BBC News


Former housemaster at top private school jailed for abusing pupils

Peter Webb, 74, sentenced to four years in prison for abusing boys at Christ’s Hospital school in Horsham in 1970s and 80s

A former housemaster at a top private school has been jailed for four years for sexually abusing four of his pupils.

Peter Webb would sneak into dormitories and touch the boys while they slept at Christ’s Hospital school in Horsham, West Sussex, in the 1970s and 80s, Hove crown court was told.

The children would wake to find the teacher sitting on the edge of their beds with his hands in their pyjamas. He also pushed himself up against one of the boys during a woodwork class, the trial heard.

The judge, Christine Henson, described Webb’s crimes as a “gross abuse of trust”.

The Guardian

BBC News

Australia child abuse inquiry: Final recommendations released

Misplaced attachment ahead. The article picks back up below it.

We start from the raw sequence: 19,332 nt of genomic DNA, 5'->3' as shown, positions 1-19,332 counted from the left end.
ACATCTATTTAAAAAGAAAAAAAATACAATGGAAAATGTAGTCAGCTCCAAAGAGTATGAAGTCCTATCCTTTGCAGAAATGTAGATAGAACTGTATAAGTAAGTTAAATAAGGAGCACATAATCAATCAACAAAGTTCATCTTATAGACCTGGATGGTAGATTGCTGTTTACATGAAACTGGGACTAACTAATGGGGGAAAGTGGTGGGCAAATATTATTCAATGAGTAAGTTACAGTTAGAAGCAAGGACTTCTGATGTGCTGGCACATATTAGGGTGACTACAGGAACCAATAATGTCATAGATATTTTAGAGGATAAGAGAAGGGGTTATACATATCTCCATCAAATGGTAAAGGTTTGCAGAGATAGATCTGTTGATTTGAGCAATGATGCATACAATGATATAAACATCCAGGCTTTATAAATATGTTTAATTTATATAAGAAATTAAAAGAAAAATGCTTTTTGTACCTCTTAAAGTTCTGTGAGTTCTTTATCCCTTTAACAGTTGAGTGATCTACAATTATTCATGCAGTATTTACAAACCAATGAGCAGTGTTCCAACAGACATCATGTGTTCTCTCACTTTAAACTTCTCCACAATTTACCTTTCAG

A five-year inquiry into child sexual abuse in Australia has released its final report, making more than 400 recommendations.

The royal commission uncovered harrowing evidence of sexual abuse within institutions, including churches, boarding schools and sports clubs.

Since 2013, it has referred more than 2,500 allegations to authorities.

The final report, released on Friday, added 189 recommendations to 220 that had already been made public.

Tens of thousands of children have been sexually abused in many Australian institutions. We will never know the true number,” the report said.

“It is not a case of a few ‘rotten apples’. Society’s major institutions have seriously failed.”

Religious ministers and school teachers were the most commonly reported perpetrators, the report said.

[Two inquiries in the UK into sexual abuse of children in boarding schools and other institutions are ongoing…]

BBC News